New honorary doctors are media savvy

3 februari 2023

Honorary doctors at a ceremony

24 new honorary doctors at Uppsala University was conferred at a ceremony in in the Grand Auditorium of the University Main Building.

Uppsala University recently welcomed 24 new honorary doctors. Three of them work in research communication in various ways: Ulrika Björkstén, a science journalist on Sveriges Radio, journalist and author Alexander Masters, and Agnes Wold, a professor at the University of Gothenburg and high-profile twitter user.

A couple of days prior to the doctoral conferment ceremony, a seminar was held in the Humanities Theatre on the English Park Campus on the subject of how researchers can use social media. The main attraction was Agnes Wold, professor of clinical bacteriology at Sahlgrenska Academy at the University of Gothenburg. Professor Wold has a longstanding media presence and is a regular contributor to debates on health myths. During the COVID-19 pandemic, she reached a large audience via Twitter.

“I joined Twitter 10 years ago and I find this type of interaction very enjoyable. It wasn’t my intention to use Twitter to disseminate knowledge but people began to ask questions.”

Portrait of Agnes Wold
Agnes Wold, professor of clinical bacteriology at Sahlgrenska Academy at the University of Gothenburg, is
new honorary doctor at the Faculty of Science and Technology. Photo: Mikael Wallerstedt

Wold loves to teach and perhaps this is the motivation behind her tweets. In the early days of the pandemic she started a course on infection tracking and it was this that led her to begin tweeting on infection issues and the pandemic.

“I find it relaxing; I do it during my free time and it has never been my intention to educate the public in a professional capacity. When people ask questions, I answer them.”

Communicating research results

It precisely for her ability to communicate research results to the public that she has been awarded an honorary doctorate. As a medical doctor, she is particularly delighted to receive this recognition from the Faculty of Science and Technology and in Uppsala, the city where she grew up.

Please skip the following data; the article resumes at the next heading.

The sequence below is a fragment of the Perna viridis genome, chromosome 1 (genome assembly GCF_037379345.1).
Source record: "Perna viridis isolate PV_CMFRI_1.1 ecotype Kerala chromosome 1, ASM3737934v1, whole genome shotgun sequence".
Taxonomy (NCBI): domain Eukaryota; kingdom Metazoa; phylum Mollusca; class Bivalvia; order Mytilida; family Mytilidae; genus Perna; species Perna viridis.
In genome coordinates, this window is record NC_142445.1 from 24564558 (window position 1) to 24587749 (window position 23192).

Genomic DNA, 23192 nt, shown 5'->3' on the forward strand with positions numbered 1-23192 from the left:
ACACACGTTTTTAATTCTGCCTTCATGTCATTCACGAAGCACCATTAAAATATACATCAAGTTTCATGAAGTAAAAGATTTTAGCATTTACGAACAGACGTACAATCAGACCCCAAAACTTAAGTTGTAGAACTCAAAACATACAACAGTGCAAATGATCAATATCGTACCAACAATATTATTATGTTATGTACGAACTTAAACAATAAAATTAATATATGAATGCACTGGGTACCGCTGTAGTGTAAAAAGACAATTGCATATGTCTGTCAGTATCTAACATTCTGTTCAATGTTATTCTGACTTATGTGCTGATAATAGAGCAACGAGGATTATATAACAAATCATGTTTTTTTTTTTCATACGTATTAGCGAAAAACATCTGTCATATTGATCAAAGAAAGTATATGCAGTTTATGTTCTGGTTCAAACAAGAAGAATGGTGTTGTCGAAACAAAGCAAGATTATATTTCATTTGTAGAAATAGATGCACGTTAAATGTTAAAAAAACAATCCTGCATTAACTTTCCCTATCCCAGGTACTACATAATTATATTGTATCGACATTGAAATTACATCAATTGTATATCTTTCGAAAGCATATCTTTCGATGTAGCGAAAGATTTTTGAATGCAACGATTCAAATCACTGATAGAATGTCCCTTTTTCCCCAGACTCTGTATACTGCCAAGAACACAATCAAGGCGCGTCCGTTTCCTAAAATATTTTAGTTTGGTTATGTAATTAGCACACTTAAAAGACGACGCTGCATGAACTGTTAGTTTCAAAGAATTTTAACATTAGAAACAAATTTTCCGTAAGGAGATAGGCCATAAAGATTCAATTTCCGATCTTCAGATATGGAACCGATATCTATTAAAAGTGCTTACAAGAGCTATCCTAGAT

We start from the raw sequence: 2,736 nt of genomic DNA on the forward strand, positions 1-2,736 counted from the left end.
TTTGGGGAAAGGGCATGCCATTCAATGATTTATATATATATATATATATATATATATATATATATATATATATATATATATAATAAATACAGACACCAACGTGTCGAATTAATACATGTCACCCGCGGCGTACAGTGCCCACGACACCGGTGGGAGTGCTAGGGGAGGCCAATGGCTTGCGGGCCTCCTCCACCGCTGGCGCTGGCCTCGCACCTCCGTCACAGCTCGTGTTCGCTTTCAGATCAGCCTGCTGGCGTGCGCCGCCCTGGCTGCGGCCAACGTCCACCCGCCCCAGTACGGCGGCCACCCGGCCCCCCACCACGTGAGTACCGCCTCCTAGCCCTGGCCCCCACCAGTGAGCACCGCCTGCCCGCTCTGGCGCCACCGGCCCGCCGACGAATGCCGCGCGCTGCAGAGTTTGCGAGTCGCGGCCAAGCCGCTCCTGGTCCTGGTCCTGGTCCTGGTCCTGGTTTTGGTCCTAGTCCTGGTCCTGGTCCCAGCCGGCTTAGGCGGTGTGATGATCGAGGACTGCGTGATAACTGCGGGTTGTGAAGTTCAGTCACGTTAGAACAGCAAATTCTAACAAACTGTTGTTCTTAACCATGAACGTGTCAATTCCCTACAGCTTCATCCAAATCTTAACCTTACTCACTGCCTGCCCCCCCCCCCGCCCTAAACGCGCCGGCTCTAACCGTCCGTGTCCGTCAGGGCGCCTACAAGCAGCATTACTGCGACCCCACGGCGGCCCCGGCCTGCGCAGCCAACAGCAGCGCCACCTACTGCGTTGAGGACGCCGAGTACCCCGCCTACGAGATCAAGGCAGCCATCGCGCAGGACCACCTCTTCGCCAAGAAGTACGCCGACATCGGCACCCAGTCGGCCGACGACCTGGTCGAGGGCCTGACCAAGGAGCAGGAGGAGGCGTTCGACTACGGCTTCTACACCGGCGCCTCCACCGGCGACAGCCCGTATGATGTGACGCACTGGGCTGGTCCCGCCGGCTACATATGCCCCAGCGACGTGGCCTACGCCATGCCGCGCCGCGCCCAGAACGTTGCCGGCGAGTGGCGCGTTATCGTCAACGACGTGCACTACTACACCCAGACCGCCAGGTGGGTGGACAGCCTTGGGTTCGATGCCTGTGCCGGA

“I lived in Uppsala until I was 15 years old. My family moved to Gothenburg in 1970 and I’ve lived there ever since. I still have relatives up here and my sister lives here.”

What does this honorary doctorate mean to you?
“I’m delighted. I was genuinely surprised! I’m especially pleased that it was at the Faculty of Science and Technology. I have Degree of Bachelor of Science in Chemistry, Biology and Immunology and I’m a laboratory person at heart.”

Web campaign for cancer study

Alexander Masters is an author and freelance journalist based in the United Kingdom. He is a new honorary doctor in the Disciplinary Domain of Medicine and Pharmacy. He is being recognised for his committed journalism, which has been crucial to establishing a unique clinical trial for seriously ill cancer patients at Uppsala University Hospital.

“I work with two amazing patient representatives, communication consultants Dominic Nutt and Liz Scarff, who work professionally with web campaigns. Through our world of creative writing and journalism, we helped to raise the funds needed to conduct clinical trials of a promising cancer product developed at Uppsala University,” says Masters.

Portrait of Alexander Masters
Alexander Masters is an author and freelance journalist based in the United Kingdom. He is a new honorary doctor in the Disciplinary Domain of Medicine and Pharmacy. Photo: Mikael Wallerstedt.

Together, they solved a problem that was potentially preventing work to save lives.